When he became President in 1961, John F. Kennedy inherited a plan to invade Cuba and depose Communist leader Fidel Castro.
Kennedy’s predecessor, Dwight D. Eisenhower, hatched the plan to arm and train 1,500 Cuban refugees and send them to attack their homeland.
The newly-elected President shared the plan with his advisors and asked their opinion. Virtually no one spoke out against the plan so the mission was on.
On April 17, 1961 a CIA trained and financed guerilla army landed on the shore of the Bay of Pigs. Within three days, the rebel troops were in retreat. Nearly 150 fighters died and more than 1,200 were captured and imprisoned.
This is now considered one of the greatest foreign policy disasters of the twentieth century…
…and it all could have been avoided if Kennedy’s advisors had aired their concerns.
Several later admitted they didn’t like the plan, but they didn’t speak up.
Why not? Because they deferred to the President who was determined to show the world that the U.S. was winning the Cold War.
They also didn’t speak up because the group seemed to be behind the President, and it’s hard to be the “lone voice” of dissent.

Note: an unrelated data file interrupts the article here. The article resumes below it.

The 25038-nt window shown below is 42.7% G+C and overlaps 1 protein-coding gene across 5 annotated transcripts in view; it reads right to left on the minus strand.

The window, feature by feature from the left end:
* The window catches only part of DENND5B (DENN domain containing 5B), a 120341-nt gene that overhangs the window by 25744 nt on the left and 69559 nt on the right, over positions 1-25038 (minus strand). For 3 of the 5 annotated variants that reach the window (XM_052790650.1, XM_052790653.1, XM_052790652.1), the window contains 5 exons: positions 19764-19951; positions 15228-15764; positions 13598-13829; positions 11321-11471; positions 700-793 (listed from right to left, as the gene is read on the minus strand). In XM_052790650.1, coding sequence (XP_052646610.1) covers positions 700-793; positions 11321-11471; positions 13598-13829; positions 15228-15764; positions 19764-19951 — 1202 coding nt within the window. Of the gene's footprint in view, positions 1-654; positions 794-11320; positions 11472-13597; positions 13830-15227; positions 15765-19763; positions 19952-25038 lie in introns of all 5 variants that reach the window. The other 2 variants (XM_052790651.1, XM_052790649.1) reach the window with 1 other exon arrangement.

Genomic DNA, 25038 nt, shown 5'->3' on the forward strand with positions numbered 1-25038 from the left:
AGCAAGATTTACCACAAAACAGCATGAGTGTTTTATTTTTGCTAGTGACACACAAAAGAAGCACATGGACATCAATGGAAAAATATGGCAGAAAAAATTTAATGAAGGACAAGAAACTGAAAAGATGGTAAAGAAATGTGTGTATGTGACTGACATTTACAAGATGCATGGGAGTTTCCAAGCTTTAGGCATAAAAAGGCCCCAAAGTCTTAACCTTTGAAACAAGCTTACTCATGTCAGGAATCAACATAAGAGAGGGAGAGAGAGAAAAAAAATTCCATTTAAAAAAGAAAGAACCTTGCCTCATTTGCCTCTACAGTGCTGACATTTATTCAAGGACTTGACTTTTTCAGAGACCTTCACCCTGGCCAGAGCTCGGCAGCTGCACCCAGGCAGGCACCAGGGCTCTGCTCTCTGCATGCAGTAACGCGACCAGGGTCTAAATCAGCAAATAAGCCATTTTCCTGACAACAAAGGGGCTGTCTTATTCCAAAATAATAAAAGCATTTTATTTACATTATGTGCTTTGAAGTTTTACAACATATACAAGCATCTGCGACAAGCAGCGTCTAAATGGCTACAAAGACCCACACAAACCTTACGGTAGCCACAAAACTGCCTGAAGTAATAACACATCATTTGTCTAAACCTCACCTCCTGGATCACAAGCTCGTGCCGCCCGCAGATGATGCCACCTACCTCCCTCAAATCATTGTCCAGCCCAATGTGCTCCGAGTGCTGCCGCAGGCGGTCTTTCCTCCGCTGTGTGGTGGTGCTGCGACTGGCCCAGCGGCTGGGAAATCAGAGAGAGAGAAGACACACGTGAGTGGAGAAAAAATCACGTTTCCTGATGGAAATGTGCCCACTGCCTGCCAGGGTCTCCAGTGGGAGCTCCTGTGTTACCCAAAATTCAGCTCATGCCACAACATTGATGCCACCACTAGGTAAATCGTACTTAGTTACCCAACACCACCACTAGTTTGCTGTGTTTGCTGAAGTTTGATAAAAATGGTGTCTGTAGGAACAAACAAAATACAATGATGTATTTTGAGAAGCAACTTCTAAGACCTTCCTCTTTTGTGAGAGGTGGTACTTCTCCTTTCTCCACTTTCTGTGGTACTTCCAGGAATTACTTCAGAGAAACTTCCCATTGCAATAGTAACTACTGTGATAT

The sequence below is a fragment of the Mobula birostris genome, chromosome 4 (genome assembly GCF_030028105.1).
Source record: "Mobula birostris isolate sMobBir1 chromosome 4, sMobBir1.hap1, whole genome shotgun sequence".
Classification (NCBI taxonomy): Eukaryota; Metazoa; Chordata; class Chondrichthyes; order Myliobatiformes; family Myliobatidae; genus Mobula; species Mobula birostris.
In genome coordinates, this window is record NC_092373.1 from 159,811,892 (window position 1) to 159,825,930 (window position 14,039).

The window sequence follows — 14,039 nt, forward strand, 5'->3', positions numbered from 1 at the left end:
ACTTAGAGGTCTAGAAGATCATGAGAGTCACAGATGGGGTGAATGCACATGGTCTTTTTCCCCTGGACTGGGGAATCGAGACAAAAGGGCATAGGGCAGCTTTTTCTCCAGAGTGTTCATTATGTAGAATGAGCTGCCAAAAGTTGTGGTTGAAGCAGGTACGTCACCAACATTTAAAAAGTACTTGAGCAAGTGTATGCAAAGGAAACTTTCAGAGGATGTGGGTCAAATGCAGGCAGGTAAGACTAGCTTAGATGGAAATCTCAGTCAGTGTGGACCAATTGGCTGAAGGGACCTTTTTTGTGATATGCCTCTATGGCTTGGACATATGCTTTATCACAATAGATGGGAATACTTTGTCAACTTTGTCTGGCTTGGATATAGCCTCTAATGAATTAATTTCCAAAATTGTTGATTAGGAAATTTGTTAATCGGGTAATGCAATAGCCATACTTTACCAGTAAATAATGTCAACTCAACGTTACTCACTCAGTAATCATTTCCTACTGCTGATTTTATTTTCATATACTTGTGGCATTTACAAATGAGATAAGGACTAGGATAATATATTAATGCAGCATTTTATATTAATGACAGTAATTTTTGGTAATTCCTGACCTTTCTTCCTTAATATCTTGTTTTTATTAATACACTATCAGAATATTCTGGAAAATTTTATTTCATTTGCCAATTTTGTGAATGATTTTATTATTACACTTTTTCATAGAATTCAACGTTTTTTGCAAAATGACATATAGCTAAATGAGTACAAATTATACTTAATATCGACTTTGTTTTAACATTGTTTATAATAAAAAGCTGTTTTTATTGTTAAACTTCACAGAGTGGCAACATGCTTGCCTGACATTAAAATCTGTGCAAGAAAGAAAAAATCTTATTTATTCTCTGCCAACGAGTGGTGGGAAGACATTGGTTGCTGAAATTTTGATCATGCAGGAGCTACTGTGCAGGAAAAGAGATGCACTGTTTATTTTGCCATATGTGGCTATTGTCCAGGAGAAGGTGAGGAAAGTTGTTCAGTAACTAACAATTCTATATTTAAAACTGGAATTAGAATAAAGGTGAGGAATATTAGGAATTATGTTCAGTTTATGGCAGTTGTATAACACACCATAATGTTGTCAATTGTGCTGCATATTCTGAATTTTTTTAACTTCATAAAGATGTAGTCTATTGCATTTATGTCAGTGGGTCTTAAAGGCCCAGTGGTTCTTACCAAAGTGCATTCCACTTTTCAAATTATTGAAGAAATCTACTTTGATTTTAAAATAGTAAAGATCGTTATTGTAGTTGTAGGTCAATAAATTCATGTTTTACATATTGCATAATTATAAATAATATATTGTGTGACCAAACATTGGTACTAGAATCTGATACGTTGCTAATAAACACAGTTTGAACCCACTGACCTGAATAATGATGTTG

Kennedy and his advisors were suffering from “groupthink” — the dynamic in which pressure to agree within the group results in a lack of individual analysis and input.
It happens in the White House “situation room,” and it probably happens in your meeting rooms.
When it happens, it leads to poor decisions which, like the Bay of Pigs, can be disastrous.
The good news: You can avoid this fate if you establish the right practices for group decision-making.
Here are 3 tips to avoid groupthink and make better, collaborative decisions:
- Leaders should not voice their opinion first. As a Mayor leading Board of Aldermen and community stakeholder discussions and as a business leader running a company, I admit that it was sometimes really hard to refrain from voicing my opinion. But if the leader speaks first, team members might feel they need to agree and won’t speak up.
- Encourage brainstorming and debate. Make sure your team understands that everyone’s ideas, thoughts, and opinions are important and welcome. Remind the group that the best decisions are made after analyzing an issue from multiple perspectives.
- Select one person to be the “devil’s advocate”. It’s important for the group to think critically throughout the decision-making process. Assign someone to “think like the enemy”, remind the group of worst-case scenarios and challenge the prevailing opinion.
These tips will help you minimize the possibility of groupthink. But groups generally strive to be cohesive and gain consensus among the members, so recognizing groupthink and trying to avoid it needs to be an ongoing effort.